London is a pretty awesome city to make your home or visit. With a rich history, multi-cultural society and a never-ending list of things to do and see, it ranks amongst the top cities of the world. Below are 15 amazing and unusual things that you probably didn’t know about London.
1) London’s underground train system, known as The Tube, has one of the strangest lost property collections of any organisation. Items that travellers have left on the trains include a coffin, a stuffed puffer fish, a samurai sword and a human skull!
2) The iconic London store, Harrods, in the upmarket borough of Knightsbridge, is famed for being able to get you anything you might wish to purchase!
Over the past couple of decades, door staff have refused entry to a woman with a Mohican, people in ripped jeans and those with bare feet. Thankfully, this rule is less strictly enforced today, although guidelines say that you might be turned away if wearing swim wear, dirty or unkempt clothing, or if you’re excessively sweaty!
3) London has many cemeteries and graves of famous people. These include, Bunhill Fields, where Pilgrims Progress author, John Bunyan, is buried, and Highgate Cemetery, which boasts some of the finest funerary architecture in all of the UK. But a really interesting cemetery to visit is the Pet Cemetery in Hyde Park. This began virtually by accident in 1881, when the lodge keeper at the time buried a Maltese Terrier named Cherry who was frequently walked in the park. After this, the idea of burying pets here caught on with locals, and more animals were laid to rest here by owners who loved visiting the park.
4) After being declared ‘biologically dead’ in 1957, the River Thames is the cleanest its been for over two centuries. It is now teeming with life, and different species of fish are flourishing in its waters. Over 125 types of fish live in the 215 mile river. These include haddock, bass, salmon, trout, plaice and Dover sole.
6) The Great Fire of London that destroyed much of the city in 1666 only recorded six official deaths. But it’s believed many more died through indirect causes, such as smoke inhalation. The fire began at a bakery in Pudding Lane on 02 September 1666. It spread across the city and continued for four days until it finally burned itself out. Around 80% of the city was destroyed, including 89 churches and more than 13,000 houses. The fire left about a sixth of the city’s population (around 100,000) without their homes.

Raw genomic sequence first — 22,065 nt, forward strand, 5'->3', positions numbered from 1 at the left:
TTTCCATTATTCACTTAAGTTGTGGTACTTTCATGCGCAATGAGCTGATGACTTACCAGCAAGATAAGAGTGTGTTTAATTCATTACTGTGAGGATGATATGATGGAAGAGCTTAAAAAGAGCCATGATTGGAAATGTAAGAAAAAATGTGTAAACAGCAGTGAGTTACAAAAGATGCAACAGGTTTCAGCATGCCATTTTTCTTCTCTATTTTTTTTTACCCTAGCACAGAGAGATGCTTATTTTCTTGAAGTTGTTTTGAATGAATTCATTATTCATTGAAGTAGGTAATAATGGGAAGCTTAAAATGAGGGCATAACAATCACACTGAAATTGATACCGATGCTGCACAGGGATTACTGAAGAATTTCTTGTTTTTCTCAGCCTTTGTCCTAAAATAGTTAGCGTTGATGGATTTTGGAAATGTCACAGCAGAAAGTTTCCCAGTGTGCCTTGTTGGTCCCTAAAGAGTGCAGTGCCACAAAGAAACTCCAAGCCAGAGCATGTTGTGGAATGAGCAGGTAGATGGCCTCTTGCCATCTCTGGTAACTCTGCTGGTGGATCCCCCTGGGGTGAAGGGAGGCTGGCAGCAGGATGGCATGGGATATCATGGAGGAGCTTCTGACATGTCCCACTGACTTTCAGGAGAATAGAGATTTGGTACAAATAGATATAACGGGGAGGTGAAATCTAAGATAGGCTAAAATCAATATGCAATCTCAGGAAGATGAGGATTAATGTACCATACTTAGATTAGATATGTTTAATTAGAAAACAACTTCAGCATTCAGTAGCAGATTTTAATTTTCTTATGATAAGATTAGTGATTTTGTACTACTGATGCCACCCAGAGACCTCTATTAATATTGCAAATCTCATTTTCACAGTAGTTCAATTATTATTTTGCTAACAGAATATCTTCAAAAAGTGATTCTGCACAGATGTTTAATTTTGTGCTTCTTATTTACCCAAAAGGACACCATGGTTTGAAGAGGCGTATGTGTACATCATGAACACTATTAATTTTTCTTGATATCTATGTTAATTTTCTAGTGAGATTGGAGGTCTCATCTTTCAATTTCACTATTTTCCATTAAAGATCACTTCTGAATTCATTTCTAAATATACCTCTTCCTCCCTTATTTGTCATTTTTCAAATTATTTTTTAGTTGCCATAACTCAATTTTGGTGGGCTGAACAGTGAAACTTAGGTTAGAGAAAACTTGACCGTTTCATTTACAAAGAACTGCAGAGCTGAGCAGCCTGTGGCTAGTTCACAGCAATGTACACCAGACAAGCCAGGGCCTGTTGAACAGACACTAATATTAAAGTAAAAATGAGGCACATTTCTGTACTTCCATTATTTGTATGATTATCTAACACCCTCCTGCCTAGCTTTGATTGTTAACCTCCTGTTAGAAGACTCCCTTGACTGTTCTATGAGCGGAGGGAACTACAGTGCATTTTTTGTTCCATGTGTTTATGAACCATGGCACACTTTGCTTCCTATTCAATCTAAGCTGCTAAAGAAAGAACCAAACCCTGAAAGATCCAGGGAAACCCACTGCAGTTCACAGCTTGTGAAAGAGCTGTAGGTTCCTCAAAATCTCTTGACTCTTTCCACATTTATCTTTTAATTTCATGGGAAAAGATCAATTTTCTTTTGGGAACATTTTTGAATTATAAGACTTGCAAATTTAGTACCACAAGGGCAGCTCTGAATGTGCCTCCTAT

7) London is home to over 7,000 pubs. The City of London (also known as The Square Mile and incorporates London’s financial district) alone boasts over 200 pubs and bars.
8) The Houses of Parliament has an incredible 1,000 rooms, 100 staircases, eight bars, six restaurants and 11 courtyards. It is possible to visit and even to sit in the public gallery and watch debates taking place.
9) There have been 52 past Prime Ministers of the UK. Of these, only one has ever been assassinated. This was Spencer Perceval, who was shot and died at the House of Commons in 1812.
10) The famous black cab drivers of London have to pass a test known as ‘The Knowledge’ before they are granted a licence to operate. The test is very difficult, because drivers have to know by heart every single street and landmark in London. It takes 2-4 years to study and pass the test. There have been recent demonstrations in London by these ‘black cabbies’ due to smartphone apps such as ‘Uber’, where users can book cheaper taxi cab rides than black cabs.
11) The Shard, one of the the tallest buildings in the European Union at 309.6 metres, has 72 habitable floors, 306 flights of stairs, 44 lifts and 11 hectares (27 acres) of floor space.
13) London has the largest emergency ambulance service in the world. The service employs over 5,000 staff and responds to thousands of emergency calls every day. There are currently many schemes in place to try and lower the number of emergency calls, as many people are calling 999 for trivial issues (such as being stranded and not knowing how to get home).
14) There are many public parks in London – more than any other city in the world. These include Hampstead Heath, Green Park, Greenwich Park, St James’s Park and Clapham Common. 11 of the parks in London are designated Royal Parks, and are open to the public to visit and enjoy.